HARVARD SQUARE COMMENTARY

August 4, 2008
From Liberty Street

Two Separate Things

John Turner


The main effect of my awayness, here in Newfoundland, has been to sharpen my understanding of the difference between country and nation. Newfoundland surely is a country, but it has little of the nation about it.

A country is the emotional connection between land and people, the sense of comfort that comes from the familiar, the affection that arises when we recall occurrences and connect them with where they happened. The nation by contrast is a social structure built for the sake of amassing power and indulging the emotion we commonly designate as glory.

A nation is a pattern of laws and privileges imposed by a portion of a people on its country. A nation does not have a great investment in the well-being of most who live under its rule. In fact, it will use them up ruthlessly whenever the strength of the nation can be enhanced by their sacrifice. This using up and casting aside it calls patriotism. It invests a great deal of energy and invention in convincing the people they have a vital stake in the process.

The history of the United States over the past several decades has been, primarily, the transformation of a country into a nation. The country has counted for less and less, the nation for more and more. The figures who attract our attention nowadays are essentially nationalistic actors. The current Republican candidate for the presidency has almost no country at all. At times, he comes close to bragging about it. He is, in his essence a creation of the nation, and in seeking power he does it with only the nation in mind. The country means little to him.

In a country, the landscape is paramount because it serves as the symbolic reality of the lives of the people. This is where someone was born. This is where a dedicated nurse saved a life. This is where the people gathered to protect one another during a natural disaster. The contours of the hills and valleys, the shape and clarity of brooks and rivers, the animals that roam in the fields mean everything to a country. The preservation of them is the primary social duty.

The nation has entirely other goals. Enhanced power is its reason for being. And if anything gets in the way of enhancing power then it has to go, no matter what it is. If a mountain has to be cut away, if a stream has to be diverted from its traditional route, if people in one area have to be uprooted and moved to another, if certain animals have to be extinguished, that's okay so long as the power is increased. In the nation, power rides on wealth and so the creation of vast wealth is the engine that drives the nationalistic vessel.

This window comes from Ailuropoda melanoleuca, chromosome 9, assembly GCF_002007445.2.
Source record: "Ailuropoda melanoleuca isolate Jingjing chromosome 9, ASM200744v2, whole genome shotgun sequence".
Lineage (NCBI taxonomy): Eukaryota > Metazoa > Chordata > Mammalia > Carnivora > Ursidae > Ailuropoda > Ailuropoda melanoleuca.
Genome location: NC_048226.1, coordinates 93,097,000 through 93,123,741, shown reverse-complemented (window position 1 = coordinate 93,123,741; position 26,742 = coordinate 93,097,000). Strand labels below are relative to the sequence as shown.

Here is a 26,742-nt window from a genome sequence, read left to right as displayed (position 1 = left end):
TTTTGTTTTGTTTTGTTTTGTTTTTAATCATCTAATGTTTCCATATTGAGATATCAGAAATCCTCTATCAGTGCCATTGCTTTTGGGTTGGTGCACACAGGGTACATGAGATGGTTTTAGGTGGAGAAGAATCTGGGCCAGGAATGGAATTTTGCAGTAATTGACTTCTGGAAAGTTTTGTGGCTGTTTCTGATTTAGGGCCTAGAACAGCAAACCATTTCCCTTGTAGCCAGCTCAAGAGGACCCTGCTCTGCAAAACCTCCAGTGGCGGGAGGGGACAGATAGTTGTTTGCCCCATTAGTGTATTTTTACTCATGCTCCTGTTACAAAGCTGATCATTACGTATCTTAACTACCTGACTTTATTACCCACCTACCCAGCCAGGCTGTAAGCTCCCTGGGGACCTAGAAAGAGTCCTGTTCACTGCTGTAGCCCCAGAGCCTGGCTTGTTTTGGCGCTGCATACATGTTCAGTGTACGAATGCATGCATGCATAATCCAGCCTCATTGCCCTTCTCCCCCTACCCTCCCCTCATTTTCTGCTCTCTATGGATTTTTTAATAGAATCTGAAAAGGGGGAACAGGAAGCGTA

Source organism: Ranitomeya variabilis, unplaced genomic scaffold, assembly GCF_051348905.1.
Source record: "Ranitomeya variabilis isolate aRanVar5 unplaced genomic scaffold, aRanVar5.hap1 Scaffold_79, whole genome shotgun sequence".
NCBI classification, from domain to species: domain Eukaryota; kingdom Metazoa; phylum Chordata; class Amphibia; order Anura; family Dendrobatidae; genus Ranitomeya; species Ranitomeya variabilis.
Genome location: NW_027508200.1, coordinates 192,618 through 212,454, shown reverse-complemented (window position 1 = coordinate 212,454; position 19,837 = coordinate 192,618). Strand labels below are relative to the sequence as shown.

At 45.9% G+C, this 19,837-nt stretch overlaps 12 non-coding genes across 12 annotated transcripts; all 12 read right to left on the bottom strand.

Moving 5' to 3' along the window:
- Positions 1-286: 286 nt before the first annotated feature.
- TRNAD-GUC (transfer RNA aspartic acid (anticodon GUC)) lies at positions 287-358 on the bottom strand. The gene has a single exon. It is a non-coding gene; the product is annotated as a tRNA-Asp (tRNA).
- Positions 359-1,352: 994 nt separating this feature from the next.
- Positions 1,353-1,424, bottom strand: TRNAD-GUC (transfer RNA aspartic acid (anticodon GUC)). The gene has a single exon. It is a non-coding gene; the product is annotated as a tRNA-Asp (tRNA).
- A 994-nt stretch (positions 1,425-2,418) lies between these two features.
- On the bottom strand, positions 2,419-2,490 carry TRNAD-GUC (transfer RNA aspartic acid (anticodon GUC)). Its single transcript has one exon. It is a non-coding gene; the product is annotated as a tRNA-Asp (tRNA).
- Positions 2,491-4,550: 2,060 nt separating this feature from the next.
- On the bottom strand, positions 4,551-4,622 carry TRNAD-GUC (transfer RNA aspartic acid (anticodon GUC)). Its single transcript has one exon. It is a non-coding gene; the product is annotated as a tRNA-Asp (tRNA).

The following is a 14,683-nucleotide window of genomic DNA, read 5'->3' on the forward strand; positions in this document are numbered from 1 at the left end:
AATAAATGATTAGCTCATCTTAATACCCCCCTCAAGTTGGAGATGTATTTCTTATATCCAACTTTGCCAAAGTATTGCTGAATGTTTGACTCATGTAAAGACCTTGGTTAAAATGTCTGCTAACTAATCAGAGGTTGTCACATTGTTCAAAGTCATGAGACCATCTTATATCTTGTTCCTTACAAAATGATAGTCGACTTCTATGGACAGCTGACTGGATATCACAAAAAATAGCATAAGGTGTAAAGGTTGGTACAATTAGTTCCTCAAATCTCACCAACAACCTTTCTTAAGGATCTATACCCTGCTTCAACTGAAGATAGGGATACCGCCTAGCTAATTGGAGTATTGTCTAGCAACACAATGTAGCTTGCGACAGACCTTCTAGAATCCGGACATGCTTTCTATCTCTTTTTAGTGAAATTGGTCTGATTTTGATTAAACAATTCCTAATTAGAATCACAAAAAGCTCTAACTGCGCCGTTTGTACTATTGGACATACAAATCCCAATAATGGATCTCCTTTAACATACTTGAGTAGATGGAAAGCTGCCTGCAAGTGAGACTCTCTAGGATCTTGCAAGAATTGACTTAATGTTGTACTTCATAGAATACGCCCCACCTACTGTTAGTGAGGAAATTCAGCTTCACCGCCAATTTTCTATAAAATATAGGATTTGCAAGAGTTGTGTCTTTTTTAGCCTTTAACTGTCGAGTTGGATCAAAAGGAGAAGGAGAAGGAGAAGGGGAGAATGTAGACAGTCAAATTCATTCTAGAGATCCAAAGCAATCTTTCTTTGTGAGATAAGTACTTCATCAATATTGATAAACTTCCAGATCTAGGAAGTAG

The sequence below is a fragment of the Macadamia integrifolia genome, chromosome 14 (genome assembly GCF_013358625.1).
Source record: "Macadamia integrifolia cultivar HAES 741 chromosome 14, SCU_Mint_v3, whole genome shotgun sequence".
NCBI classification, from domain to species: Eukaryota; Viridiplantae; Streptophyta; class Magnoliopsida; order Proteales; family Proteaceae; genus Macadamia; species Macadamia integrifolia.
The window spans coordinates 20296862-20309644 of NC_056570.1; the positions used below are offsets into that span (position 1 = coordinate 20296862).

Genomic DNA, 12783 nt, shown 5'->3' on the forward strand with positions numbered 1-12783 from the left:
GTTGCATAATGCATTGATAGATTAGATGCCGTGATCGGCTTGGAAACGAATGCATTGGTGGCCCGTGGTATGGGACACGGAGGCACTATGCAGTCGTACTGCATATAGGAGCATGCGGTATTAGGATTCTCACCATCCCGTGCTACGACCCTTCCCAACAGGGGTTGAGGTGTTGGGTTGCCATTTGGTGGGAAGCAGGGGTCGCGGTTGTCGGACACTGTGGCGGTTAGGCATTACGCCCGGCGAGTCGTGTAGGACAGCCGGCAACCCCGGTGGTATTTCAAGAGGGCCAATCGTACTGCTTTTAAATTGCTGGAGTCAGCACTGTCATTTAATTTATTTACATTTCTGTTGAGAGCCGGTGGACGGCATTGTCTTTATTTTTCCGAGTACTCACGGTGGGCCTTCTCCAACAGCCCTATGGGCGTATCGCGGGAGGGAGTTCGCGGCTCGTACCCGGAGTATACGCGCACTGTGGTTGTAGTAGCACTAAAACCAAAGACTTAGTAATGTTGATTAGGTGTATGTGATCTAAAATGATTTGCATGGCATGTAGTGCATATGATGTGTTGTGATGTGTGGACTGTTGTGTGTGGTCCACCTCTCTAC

A country has no interest in smashing other countries. None of its own goals are achieved thereby. But, historically, the main purpose of nations has been to smash other nations. How else can their desires be fulfilled?

Given the sharp differences between country and nation, it's to be expected that politics would become a struggle between them. In a two party system, one party would exist mainly to preserve the country whereas the other would work to promote nationalistic power. And that is, indeed, the case in the United States. We have much wailing over the bitterness of partisanship, but the truth is it's impossible to put partisanship aside when one party essentially stands for the country and the other stands for the nation. Their interests rarely overlap.

The government must, necessarily, be split between the two loyalties. The blather about socialism versus free enterprise is nonsensical. The real struggle lies between country and nation. There is, for example, a Department of Defense -- which actually has little to do with defense -- and a Department of the Interior, including a Park Service. And inevitably they fight with one another for government money. There's not much doubt lately about which side has been winning. The calls for national power require all else to bow down before it. Forget about paving roads and cleaning up lakes when fervent politicians declare that national security requires a new destroyer.

All of us will be pulled between the two interests, and most of us will find ourselves divided. For myself, as I grow older, I care more and more for the country and less and less for the nation. I am not, at times, without my nationalistic twinges, but as time passes I find myself becoming essentially a country man. The country appeals to the parts of me I don't mind acknowledging, the nation to parts I would just as soon forget.


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